ACF in Paediatric Surgery
Dr Benjamin Allin (2013)
Pathway to an ACF position
I completed my undergraduate training at Imperial College London, where during my BSc I became involved in research to improve the systemic delivery of antisense oligonucleotides for the treatment of Duchenne Muscular Dystrophy. After graduation, my interest in paediatric conditions continued and I focussed my clinical work on pursuing a career in paediatric surgery. During my foundation training in North West Thames, I developed more of an interest in clinical research as opposed to laboratory research and, prior to starting the ACF, spent time looking at the merits of sub-specialisation within paediatric surgery and the role of laparoscopy in paediatric surgery. I applied for the ACF in paediatric surgery, as it provided me with an opportunity to both establish a secure training pathway and incorporate protected time for high-quality research into this pathway.
What does the work involve?
I am currently a CT2 (Core Surgical Training 2) in general surgery at the Royal Berkshire hospital, and split my time roughly 85% clinical to 15% academic. In general, I take one day per week for research and then supplement this with a week-long academic block every 5 weeks. My academic work is within the National Perinatal Epidemiology Unit, where I am looking at outcomes following surgical interventions for congenital anomalies. My main focus has been on oesophageal atresia, and the role of prophylactic anti-reflux medication for prevention of postoperative strictures.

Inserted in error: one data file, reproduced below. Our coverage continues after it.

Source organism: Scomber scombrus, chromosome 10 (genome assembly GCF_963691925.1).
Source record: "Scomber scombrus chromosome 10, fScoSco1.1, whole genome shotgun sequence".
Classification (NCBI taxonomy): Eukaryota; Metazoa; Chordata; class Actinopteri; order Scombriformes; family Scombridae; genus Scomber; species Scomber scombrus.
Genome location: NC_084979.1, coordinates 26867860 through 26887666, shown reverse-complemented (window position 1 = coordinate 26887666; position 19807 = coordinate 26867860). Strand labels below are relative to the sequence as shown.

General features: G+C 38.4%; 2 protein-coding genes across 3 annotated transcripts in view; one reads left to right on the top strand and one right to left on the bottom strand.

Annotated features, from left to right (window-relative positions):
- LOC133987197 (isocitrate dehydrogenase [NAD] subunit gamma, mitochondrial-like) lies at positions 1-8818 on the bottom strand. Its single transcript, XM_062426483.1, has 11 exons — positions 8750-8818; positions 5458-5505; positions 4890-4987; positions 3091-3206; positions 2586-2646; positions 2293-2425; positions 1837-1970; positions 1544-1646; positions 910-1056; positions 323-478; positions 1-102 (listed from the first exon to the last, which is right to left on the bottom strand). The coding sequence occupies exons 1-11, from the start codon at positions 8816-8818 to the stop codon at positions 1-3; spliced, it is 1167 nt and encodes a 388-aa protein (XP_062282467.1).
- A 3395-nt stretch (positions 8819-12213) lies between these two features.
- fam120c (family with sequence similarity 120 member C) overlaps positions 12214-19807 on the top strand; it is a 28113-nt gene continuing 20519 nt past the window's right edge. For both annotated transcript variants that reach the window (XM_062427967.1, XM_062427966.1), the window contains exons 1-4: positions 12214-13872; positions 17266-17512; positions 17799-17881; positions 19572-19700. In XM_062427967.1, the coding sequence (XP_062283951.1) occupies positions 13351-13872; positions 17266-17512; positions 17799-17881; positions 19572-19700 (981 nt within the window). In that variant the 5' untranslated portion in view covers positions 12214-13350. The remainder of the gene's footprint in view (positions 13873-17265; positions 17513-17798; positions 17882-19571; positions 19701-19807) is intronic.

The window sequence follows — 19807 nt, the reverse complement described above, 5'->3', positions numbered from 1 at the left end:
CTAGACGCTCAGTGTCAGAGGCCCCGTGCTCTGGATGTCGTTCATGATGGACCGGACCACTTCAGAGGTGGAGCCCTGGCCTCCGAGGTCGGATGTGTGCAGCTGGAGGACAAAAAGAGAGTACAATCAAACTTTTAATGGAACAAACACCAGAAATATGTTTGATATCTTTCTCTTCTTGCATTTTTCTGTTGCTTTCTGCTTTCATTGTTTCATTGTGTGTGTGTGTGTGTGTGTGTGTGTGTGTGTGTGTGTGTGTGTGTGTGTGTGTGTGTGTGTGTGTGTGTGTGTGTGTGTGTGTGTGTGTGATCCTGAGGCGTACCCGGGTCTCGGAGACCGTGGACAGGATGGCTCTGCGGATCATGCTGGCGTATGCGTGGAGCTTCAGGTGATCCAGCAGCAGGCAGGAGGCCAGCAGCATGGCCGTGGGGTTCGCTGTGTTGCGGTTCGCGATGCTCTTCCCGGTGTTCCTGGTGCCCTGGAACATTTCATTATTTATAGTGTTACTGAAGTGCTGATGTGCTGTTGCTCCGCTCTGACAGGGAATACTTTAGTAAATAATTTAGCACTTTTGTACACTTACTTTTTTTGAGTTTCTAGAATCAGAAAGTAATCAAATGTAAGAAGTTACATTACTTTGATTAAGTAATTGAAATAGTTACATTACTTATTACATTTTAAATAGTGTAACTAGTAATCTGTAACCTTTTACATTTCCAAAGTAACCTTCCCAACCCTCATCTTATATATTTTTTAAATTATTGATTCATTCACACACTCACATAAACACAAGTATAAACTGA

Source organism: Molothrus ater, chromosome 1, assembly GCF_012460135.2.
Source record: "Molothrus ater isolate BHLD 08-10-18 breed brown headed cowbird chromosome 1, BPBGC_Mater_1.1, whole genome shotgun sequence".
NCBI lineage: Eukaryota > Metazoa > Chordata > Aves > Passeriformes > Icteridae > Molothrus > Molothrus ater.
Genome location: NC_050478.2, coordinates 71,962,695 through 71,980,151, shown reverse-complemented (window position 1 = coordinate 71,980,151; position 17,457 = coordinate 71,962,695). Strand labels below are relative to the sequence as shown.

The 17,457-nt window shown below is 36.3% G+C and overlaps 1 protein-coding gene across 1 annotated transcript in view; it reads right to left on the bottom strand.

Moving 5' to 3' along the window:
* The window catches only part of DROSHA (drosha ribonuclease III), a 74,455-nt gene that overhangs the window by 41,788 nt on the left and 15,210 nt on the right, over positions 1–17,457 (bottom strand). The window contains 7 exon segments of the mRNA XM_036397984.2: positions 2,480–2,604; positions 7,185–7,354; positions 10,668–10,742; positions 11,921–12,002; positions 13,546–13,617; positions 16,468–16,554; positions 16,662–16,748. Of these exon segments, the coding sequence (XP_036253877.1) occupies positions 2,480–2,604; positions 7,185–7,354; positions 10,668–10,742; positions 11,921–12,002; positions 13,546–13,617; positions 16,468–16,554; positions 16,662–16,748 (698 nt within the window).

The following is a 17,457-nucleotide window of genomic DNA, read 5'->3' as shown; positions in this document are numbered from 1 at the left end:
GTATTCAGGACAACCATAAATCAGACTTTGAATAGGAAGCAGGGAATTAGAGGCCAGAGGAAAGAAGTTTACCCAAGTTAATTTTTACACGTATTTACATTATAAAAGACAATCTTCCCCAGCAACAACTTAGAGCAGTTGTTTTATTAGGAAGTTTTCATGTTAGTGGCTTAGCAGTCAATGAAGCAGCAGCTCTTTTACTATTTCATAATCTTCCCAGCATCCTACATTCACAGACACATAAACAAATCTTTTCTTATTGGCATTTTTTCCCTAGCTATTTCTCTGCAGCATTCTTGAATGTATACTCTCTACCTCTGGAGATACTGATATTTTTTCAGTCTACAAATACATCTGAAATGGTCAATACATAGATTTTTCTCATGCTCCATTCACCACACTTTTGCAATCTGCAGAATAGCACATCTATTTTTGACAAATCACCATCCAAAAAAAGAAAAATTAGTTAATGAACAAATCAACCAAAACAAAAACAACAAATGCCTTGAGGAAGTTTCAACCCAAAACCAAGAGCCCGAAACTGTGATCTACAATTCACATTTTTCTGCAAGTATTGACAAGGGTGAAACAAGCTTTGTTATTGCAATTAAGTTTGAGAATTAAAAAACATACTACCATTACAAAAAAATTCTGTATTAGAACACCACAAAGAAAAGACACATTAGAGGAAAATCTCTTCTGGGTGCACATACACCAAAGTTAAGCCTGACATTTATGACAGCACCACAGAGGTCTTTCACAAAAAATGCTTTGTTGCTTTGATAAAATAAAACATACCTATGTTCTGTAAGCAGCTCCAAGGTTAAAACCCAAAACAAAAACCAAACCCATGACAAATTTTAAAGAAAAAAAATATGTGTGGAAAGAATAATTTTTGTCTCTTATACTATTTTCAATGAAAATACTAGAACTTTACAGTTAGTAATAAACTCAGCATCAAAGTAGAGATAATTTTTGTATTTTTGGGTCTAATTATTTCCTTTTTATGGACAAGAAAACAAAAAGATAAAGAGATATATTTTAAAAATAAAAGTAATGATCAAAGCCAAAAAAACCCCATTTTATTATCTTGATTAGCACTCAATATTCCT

As well as developing my research portfolio, the ACF program has helped me to develop my own personal skills. Both the post–graduate diploma in health research, and the courses provided by the medical sciences division have helped me to develop the tools that I will need to run my own clinical trials.
Within Oxford, I have found there are many opportunities to teach, something which I enjoy greatly. I have tutored groups of both fourth- and final-year students during their surgical attachments, as well as providing more informal teaching to students on their paediatric surgical placements. I hope to become more formally involved in college-based teaching over the next year.
Being an ACF offers excellent opportunities to integrate a high quality academic career into clinical training. However, there are also drawbacks to it. It is very difficult to balance both clinical and academic commitments, and it often feels like you are falling behind in both areas as you are essentially trying to do two jobs at the same time. This feeling is enhanced as clinicians often perceive academic trainees as being part-time. Despite this balancing act, I feel that the ACF program is an excellent one, and it has helped lead me down a path where I should one day be able to supplement my clinical career as a paediatric surgeon with involvement in large scale clinical trials, and a significant educational role.
I chose Oxford as it offers the ACF in paediatric surgery, allowing me the opportunity to formally incorporate research into a career path that will lead me into my chosen specialty. Oxford’s reputation as a great place to live, with an excellent social life, and easy access back to London were also significant draws.